PVC Body Armor

Introduction: PVC Body Armor

About: I am a missionary kid living in Kenya. I like making anything I can, but resources are limited so I have to be creative.

This is PVC body armor which can be used as a costume, or as functional body armor when driving a bicycle, skateboard, motorbike, etc. I am sorry for the lack of detail, but I am writing this instructable after making the armor.

Update: I have made a new helmet since the original build, and and so I have uploaded the new pictures.

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Step 1: Materials

This project was made to my size, 5'8'' tall. You will need to scale it up or down to your size. I am going to try to provide all the dimensions in the pictures, but you will need to measure yourself to make it accurately. NOTE: All measurements are the entire length of the PVC, not the visible width (if there is a curve, it includes the curve).

Materials you will need:

PVC pipe (for my size, I used a 10' long section of 4" PVC DRAIN pipe. It needs to be drain pipe because drain pipe is much thinner than pressure pipe)

Wire that is thick enough to make the hooks and loops, and to connect all the pieces together (or zip ties).

Thin crushable foam cushion about 1/4" thick (optional).

Glue that can be used to glue the cushion on, like hot glue (optional).

Leather (optional, you can use cloth or string).

A piece of wood for the gun (optional).

Tools you will need:

Drill and bit

Heat gun, propane burner, or something to heat the PVC pipe

Gloves (optional)



Something to cut the PVC pipe like a saw, heavy duty scissors, or tin snips

Step 2: Breastplate and Backplate

First you need to cut the PVC pipe lengthwise so that you can unroll it to make it flat. Then you need to heat it up so that it becomes pliable (make sure you have adequate ventilation). After that you need to put it on a flat surface and put something flat on top of it and apply pressure (so that when it cools, it cools in a big flat sheet). Then you need to measure how big you want it, and cut it out. You can use my measurements, but you should measure yourself to make sure it will fit (if in doubt, make it big and then trim it). After cutting it out, heat up the places where it needs to be curved, and hold it there while it cools. If it did not turn out how you want, heat it up and do it again. Repeat for all the curved parts, and the backplate. After that, trim all the edges so that it fits you good. Then if you are going to use a cushion, you will need to glue it in and trim it. To join the breastplate and backplate together, you will need to drill some holes at the top. Then you can use zip ties to loosely join the front and back together (alternatively you can use wire like I did). The hook and loop is very simple. You bend one wire into a hook, and another one you make into the loop. You can see by the picture how to attach the hook and loop.

Step 3: Shoulder Plates and Arm Bands

After you finish the breastplate and backplate and join them together, it is time to move on to the arm pieces. I used a bag if sand as a temporary mould for the shoulder pads, but you can use anything you want to mould it. The shoulder pads are mounted to the breast & backplate by something flexible. String will work, but I used leather scraps. It should be placed far enough from the breastplate that it will not be uncomfortable. To mould the armband, you should find something round that is the right size to mould the PVC around. The two arm band pieces are connected together by zip ties (or wire), and also use the hook and loop to get it on and off. The shoulder pad is connected directly to the armband, so that it is a one piece suit. The shoulder pad needs to connect somewhere, so it connects to the breastplate and armband.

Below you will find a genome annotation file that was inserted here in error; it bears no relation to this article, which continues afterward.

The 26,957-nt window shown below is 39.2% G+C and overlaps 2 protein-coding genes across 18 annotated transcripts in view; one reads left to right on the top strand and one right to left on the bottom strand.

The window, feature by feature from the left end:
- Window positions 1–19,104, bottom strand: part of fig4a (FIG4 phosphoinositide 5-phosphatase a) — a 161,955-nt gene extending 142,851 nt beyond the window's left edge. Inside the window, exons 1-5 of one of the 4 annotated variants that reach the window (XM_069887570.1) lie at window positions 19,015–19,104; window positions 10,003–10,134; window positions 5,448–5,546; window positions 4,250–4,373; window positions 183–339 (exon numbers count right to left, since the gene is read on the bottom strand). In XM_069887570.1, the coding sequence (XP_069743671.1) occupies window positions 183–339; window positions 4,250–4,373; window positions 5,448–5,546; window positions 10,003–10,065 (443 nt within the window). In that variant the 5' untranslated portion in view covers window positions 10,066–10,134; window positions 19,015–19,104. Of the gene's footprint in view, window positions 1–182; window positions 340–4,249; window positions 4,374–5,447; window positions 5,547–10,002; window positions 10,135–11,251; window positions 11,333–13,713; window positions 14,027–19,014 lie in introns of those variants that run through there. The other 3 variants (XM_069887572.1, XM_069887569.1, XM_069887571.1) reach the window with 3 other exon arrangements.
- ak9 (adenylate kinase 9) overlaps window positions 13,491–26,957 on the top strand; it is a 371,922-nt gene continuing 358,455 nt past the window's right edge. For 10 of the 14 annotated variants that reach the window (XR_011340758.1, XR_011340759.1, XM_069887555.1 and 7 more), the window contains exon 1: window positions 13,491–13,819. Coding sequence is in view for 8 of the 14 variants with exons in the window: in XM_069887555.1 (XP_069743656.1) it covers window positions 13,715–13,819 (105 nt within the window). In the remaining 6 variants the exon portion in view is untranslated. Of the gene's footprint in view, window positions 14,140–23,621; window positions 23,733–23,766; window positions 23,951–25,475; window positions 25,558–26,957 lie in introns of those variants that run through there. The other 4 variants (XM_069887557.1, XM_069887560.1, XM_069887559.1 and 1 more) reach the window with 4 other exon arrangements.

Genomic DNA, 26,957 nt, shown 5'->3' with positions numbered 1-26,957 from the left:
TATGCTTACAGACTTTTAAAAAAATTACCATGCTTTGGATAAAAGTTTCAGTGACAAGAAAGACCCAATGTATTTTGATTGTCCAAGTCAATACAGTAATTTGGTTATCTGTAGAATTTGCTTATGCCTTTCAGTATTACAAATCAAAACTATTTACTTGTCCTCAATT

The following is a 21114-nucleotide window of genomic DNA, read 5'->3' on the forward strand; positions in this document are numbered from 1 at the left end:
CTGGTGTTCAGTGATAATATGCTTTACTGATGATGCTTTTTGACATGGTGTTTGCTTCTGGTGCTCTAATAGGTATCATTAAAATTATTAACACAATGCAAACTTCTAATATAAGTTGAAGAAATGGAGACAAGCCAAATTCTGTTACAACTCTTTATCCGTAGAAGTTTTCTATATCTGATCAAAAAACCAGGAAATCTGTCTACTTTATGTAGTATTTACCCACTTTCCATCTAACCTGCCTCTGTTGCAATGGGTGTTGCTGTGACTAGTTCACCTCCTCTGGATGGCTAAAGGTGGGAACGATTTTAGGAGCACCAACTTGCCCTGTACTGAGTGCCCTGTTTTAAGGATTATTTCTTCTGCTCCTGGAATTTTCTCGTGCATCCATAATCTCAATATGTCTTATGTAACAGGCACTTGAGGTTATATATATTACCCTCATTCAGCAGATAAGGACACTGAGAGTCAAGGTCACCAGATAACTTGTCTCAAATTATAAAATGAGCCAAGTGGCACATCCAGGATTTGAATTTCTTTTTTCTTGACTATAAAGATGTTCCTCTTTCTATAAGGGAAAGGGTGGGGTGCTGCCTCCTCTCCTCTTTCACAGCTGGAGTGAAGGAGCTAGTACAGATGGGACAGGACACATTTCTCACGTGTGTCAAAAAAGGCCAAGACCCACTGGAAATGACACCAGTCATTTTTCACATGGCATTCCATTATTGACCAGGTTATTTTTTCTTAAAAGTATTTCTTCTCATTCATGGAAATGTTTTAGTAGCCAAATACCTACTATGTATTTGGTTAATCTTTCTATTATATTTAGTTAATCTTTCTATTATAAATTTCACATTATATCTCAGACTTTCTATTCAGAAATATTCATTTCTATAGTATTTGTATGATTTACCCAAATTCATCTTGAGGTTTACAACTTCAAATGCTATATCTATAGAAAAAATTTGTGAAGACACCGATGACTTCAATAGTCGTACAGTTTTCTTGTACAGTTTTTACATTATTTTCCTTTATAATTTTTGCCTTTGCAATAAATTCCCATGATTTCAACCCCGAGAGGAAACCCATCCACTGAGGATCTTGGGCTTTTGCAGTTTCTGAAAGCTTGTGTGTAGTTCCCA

Step 4: Vambraces

The vambraces are slightly tapered, and I made the front bend out to make it more comfortable. You should find something that is round and the right size to mould the PVC around. The bottom piece is longer to protect your elbows, and the top shorter to allow movement. It uses the same hinge style of zip ties (or wire), and also the hook and loop.

Step 5: Knee Pads

The knee pads are like the shoulder pads, so you will need to form it using a mould (like the sand bag). I used leather to make the straps, but you can use cloth or whatever you have. I measured and made the usual hook and loop, but you can use Velcro for this part.

Step 6: Bonus: Helmet, Gun, Gloves

Here are some other things I made, which are not really part of the armor. The helmet is my very poor attempt at making a boba fett helmet out of cardboard. Update: I have uploaded pictures of the new helmet, which is a night owls design. I didn't have paint, so I covered it with cloth. I used some car window tint that I had to make the front. The gun was made out if a board and sanded down and painted. The holster was made by forming the PVC around a board, and I put a leather belt loop. The gloves are another project entirely. I only had hard leather to use, so I had to make a fingerless design. First I made a template, and then cut it out and hand sewed the leather together. Thanks for reading!

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    3 Discussions


    1 year ago

    Nice! I'd probably add shin guards if i did this, but what you have looks great!


    3 years ago

    I like it! I'm making my own tutorial and am using some of your information, good job but I'm going to make my chest piece bigger so it covers more vital areas.


    4 years ago

    interesting job!